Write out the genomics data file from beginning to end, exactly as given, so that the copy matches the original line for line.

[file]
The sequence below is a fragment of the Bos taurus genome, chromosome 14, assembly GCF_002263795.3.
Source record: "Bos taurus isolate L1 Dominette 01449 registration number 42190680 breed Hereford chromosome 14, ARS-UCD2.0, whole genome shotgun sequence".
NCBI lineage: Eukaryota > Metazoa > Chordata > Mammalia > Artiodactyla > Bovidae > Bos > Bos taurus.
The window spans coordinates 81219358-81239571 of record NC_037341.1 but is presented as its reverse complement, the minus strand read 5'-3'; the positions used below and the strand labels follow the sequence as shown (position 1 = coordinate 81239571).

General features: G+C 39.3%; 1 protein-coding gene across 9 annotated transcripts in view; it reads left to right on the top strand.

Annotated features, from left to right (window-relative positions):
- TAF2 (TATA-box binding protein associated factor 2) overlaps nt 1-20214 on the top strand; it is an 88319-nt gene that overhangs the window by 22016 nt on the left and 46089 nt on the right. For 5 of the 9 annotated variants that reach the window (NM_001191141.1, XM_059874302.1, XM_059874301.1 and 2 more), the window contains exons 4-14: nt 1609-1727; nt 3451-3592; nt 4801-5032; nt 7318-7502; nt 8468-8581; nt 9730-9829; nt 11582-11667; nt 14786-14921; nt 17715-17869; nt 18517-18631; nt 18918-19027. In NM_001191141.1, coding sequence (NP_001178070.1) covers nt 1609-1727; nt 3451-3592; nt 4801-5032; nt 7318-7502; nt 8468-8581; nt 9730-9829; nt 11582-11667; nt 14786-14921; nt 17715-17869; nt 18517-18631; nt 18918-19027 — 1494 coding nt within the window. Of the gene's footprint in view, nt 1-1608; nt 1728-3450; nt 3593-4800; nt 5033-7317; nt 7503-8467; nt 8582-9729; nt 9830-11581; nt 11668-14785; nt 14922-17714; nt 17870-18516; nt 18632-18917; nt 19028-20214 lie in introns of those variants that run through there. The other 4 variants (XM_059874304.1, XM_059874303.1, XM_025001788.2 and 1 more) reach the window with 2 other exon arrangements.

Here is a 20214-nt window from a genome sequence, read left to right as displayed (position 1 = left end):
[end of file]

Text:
The sequence below is a fragment of the Bos taurus genome, chromosome 14, assembly GCF_002263795.3.
Source record: "Bos taurus isolate L1 Dominette 01449 registration number 42190680 breed Hereford chromosome 14, ARS-UCD2.0, whole genome shotgun sequence".
NCBI lineage: Eukaryota > Metazoa > Chordata > Mammalia > Artiodactyla > Bovidae > Bos > Bos taurus.
The window spans coordinates 81219358-81239571 of record NC_037341.1 but is presented as its reverse complement, the minus strand read 5'-3'; the positions used below and the strand labels follow the sequence as shown (position 1 = coordinate 81239571).

General features: G+C 39.3%; 1 protein-coding gene across 9 annotated transcripts in view; it reads left to right on the top strand.

Annotated features, from left to right (window-relative positions):
- TAF2 (TATA-box binding protein associated factor 2) overlaps nt 1-20214 on the top strand; it is an 88319-nt gene that overhangs the window by 22016 nt on the left and 46089 nt on the right. For 5 of the 9 annotated variants that reach the window (NM_001191141.1, XM_059874302.1, XM_059874301.1 and 2 more), the window contains exons 4-14: nt 1609-1727; nt 3451-3592; nt 4801-5032; nt 7318-7502; nt 8468-8581; nt 9730-9829; nt 11582-11667; nt 14786-14921; nt 17715-17869; nt 18517-18631; nt 18918-19027. In NM_001191141.1, coding sequence (NP_001178070.1) covers nt 1609-1727; nt 3451-3592; nt 4801-5032; nt 7318-7502; nt 8468-8581; nt 9730-9829; nt 11582-11667; nt 14786-14921; nt 17715-17869; nt 18517-18631; nt 18918-19027 — 1494 coding nt within the window. Of the gene's footprint in view, nt 1-1608; nt 1728-3450; nt 3593-4800; nt 5033-7317; nt 7503-8467; nt 8582-9729; nt 9830-11581; nt 11668-14785; nt 14922-17714; nt 17870-18516; nt 18632-18917; nt 19028-20214 lie in introns of those variants that run through there. The other 4 variants (XM_059874304.1, XM_059874303.1, XM_025001788.2 and 1 more) reach the window with 2 other exon arrangements.

Here is a 20214-nt window from a genome sequence, read left to right as displayed (position 1 = left end):